While priests try to stamp out thefts during Mass, in one Dublin
parish at least, robbers have found a new supply of ready cash.
Parishioners at Berkeley Road church were surprised at the new-
found popularity of the statue of St Anthony with young people,
until they discovered that a large magnet had been lodged behind

'They'd been using it to lift coins out of the collection box
underneath him,' said church worker Cora Hughes. 'You have to
think, whatever next?'

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It's A Drag Being Shirley Says RTE's 'New' Lotto Host

Scott Millar

NOW you see him/her, now you don't. Ireland's bingo players,
accustomed to having their numbers called by the country's most
famous drag queen, were surprised last week to find "she" had hung
up the wig and been replaced by "her" brother.

Shirley Temple Bar, who has presented Telly Bingo since 2001,
disappeared from the nation's television screens, only to be
replaced by Declan Buckley, the character's creator, nominally
appearing as her brother.

RTE and the National Lottery say the sex change has more to do with
freshening up the image of the show than the complaints the station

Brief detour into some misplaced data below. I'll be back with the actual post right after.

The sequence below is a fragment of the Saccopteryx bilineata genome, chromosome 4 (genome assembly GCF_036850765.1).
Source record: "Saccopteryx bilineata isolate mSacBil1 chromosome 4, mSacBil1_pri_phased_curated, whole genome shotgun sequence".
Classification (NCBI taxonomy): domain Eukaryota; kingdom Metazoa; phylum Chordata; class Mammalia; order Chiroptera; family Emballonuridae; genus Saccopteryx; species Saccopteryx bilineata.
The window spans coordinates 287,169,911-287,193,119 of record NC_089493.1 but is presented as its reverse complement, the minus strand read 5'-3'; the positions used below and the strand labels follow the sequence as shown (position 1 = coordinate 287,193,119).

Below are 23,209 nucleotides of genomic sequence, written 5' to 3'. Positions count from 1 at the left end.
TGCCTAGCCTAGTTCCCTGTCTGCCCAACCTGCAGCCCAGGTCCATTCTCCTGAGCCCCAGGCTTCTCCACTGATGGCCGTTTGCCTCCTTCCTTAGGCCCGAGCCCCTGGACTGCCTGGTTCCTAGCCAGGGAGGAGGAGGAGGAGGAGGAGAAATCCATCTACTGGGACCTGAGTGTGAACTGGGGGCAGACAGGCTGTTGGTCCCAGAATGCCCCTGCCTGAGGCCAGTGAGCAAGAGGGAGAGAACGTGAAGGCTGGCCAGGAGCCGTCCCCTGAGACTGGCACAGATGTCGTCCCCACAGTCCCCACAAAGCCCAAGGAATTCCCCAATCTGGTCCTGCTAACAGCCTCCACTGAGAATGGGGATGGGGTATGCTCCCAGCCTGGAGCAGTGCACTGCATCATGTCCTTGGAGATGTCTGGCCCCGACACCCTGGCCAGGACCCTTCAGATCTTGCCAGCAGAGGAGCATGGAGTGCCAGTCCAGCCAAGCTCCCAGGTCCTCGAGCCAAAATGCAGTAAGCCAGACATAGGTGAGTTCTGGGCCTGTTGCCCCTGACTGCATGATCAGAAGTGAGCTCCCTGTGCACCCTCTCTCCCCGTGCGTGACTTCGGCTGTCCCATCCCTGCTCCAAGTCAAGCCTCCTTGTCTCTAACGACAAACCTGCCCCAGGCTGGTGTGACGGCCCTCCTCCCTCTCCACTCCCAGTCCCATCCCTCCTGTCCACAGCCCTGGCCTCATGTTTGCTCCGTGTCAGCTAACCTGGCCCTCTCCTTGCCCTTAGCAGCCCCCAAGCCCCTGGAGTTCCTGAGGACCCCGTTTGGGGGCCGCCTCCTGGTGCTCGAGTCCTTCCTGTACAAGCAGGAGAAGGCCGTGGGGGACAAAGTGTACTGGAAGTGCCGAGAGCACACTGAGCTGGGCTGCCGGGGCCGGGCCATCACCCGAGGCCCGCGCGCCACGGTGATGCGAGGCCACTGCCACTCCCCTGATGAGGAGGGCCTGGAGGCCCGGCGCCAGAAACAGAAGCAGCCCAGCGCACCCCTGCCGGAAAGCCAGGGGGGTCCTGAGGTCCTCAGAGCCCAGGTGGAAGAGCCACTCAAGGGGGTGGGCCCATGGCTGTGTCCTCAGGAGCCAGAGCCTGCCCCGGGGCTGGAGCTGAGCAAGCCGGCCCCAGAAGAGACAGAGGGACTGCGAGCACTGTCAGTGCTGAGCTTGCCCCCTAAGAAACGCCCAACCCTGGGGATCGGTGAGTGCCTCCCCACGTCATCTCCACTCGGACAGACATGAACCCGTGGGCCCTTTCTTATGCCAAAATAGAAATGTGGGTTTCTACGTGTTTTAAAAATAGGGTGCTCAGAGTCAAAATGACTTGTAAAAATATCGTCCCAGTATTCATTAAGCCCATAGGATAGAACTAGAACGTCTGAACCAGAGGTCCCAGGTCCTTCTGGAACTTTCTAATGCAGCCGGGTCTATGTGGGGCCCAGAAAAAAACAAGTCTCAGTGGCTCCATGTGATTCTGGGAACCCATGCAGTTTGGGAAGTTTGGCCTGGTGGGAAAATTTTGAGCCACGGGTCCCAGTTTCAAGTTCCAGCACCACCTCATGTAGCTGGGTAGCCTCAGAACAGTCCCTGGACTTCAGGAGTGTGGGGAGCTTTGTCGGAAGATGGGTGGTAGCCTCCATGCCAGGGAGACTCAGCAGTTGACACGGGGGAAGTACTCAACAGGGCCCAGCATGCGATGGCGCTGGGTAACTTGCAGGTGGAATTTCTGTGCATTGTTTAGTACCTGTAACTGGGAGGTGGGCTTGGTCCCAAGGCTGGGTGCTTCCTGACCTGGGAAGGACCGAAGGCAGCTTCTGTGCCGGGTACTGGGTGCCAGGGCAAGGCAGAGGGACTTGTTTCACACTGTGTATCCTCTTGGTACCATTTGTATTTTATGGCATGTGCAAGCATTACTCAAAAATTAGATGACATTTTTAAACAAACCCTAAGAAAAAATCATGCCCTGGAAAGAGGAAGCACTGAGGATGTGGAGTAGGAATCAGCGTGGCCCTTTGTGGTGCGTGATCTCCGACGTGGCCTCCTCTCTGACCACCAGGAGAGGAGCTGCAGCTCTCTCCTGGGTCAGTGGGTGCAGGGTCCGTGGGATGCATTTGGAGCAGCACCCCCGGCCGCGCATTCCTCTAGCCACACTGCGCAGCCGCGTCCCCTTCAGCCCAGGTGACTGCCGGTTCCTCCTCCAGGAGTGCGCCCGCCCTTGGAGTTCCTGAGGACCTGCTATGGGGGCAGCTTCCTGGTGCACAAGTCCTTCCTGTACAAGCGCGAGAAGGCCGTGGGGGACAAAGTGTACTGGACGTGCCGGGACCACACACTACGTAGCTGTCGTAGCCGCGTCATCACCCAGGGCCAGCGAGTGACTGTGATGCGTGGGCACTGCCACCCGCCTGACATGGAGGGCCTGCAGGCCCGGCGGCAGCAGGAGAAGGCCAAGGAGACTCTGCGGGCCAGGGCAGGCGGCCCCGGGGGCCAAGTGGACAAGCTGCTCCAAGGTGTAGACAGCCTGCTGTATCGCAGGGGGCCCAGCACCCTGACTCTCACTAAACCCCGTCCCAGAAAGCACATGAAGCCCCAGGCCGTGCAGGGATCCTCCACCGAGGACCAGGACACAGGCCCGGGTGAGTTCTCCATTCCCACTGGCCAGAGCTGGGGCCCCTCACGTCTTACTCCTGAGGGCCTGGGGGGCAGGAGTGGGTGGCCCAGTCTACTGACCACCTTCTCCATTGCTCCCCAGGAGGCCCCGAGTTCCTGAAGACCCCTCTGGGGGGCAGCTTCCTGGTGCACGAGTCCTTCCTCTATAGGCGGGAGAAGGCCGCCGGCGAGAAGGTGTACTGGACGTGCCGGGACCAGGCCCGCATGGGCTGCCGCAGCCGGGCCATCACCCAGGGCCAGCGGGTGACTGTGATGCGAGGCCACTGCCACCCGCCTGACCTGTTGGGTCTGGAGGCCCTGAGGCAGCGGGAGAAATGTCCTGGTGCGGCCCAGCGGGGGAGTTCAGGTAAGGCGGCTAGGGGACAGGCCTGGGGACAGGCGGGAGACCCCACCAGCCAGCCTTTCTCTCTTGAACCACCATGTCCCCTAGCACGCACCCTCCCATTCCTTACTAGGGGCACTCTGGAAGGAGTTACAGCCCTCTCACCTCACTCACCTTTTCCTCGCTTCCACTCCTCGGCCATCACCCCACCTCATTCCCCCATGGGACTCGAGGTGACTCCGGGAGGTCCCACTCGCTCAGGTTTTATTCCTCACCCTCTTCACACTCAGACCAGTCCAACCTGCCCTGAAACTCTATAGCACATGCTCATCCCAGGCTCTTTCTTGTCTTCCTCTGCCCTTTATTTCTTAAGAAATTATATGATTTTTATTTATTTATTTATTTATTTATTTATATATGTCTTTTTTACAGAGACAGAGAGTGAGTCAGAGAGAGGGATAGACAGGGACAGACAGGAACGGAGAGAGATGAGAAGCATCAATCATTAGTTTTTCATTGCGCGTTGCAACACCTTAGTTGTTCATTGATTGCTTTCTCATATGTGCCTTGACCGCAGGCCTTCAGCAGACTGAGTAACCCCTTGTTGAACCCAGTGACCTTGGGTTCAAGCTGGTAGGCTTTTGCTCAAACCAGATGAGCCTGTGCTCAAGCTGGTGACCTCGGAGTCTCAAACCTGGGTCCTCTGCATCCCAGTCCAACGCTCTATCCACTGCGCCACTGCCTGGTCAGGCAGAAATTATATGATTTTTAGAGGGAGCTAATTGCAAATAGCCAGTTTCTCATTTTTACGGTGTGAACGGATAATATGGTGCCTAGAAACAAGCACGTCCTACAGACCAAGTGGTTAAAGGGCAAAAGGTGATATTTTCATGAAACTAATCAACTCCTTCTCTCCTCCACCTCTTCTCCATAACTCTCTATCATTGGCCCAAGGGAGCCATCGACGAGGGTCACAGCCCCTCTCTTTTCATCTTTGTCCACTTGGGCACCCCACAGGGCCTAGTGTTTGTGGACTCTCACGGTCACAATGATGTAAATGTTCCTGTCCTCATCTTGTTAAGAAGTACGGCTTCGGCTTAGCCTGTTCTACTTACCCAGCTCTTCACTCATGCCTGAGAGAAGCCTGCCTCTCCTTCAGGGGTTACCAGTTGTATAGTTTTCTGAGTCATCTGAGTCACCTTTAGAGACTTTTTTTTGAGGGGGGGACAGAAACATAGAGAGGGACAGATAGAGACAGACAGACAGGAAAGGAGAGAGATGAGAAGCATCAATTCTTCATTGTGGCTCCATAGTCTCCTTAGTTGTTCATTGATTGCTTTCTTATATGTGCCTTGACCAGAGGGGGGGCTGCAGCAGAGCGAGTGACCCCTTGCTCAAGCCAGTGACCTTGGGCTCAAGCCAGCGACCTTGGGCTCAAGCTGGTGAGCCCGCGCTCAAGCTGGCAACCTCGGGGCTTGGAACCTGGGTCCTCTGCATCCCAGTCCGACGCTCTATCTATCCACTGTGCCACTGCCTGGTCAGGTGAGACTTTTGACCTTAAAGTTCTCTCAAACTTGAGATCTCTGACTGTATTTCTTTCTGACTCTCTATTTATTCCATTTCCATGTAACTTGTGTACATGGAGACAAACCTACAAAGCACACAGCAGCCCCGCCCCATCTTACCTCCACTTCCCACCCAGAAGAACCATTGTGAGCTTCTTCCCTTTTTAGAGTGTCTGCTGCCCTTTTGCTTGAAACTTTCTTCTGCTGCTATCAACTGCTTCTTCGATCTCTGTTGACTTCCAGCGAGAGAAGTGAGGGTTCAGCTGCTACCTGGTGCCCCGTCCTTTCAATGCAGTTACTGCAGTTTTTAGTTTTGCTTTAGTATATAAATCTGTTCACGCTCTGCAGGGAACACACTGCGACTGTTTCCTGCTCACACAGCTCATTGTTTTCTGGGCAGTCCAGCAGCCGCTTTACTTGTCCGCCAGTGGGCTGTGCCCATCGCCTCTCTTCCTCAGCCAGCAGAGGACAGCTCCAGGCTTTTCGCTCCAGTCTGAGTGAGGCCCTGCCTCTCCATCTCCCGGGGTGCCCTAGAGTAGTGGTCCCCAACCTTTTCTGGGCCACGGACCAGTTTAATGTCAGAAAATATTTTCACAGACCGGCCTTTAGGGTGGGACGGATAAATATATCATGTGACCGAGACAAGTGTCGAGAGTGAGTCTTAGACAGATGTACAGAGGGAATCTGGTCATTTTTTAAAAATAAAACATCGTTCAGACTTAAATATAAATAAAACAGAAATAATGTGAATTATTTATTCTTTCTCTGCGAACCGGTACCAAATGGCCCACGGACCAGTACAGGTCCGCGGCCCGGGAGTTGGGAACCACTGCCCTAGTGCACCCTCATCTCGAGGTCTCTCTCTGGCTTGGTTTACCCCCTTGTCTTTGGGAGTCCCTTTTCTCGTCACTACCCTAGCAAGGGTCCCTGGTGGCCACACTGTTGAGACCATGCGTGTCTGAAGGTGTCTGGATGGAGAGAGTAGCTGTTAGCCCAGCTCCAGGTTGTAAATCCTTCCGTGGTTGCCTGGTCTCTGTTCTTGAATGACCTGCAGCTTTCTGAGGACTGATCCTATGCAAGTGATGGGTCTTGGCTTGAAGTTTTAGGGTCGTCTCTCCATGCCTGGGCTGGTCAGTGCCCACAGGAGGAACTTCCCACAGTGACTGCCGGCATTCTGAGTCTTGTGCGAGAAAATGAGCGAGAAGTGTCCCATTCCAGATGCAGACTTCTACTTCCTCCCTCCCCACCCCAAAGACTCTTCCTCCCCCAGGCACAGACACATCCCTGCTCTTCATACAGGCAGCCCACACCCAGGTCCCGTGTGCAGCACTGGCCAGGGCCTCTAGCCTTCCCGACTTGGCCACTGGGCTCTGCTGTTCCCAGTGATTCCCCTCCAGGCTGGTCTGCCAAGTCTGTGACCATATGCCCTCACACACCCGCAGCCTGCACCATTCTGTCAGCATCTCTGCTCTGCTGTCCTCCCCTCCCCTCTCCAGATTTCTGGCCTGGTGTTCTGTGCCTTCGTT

receives about the transvestite presenter.

"There has been a constant trickle of complaints since the show
began, but it was clearly the same few people who had developed an
obsession," said an RTE spokesman.

"What is surprising is the change in attitudes over the past few
years. RTE's recent evening of gay-themed programming, which
included a feature on Shirley Temple Bar, actually received nearly
as many calls in praise as complaints."

Buckley said: "I was looking for some more scope to be myself. For
television it was a toned-down Shirley Temple Bar anyway."

Buckley, 32, a business graduate from Dublin, gave Shirley her
debut at the Alternative Miss Ireland awards in the George,
Dublin's best-known gay pub, in 1997. Shirley then began to
presented a regular bingo show in the pub, prompting the National
Lottery to hire her for its twice-weekly Telly Bingo show three
years ago.

Lottery officials say they hired Temple Bar to front Telly Bingo
because they wanted "something new" to make the programme
distinctive. But it has now been revamped, with a new studio and a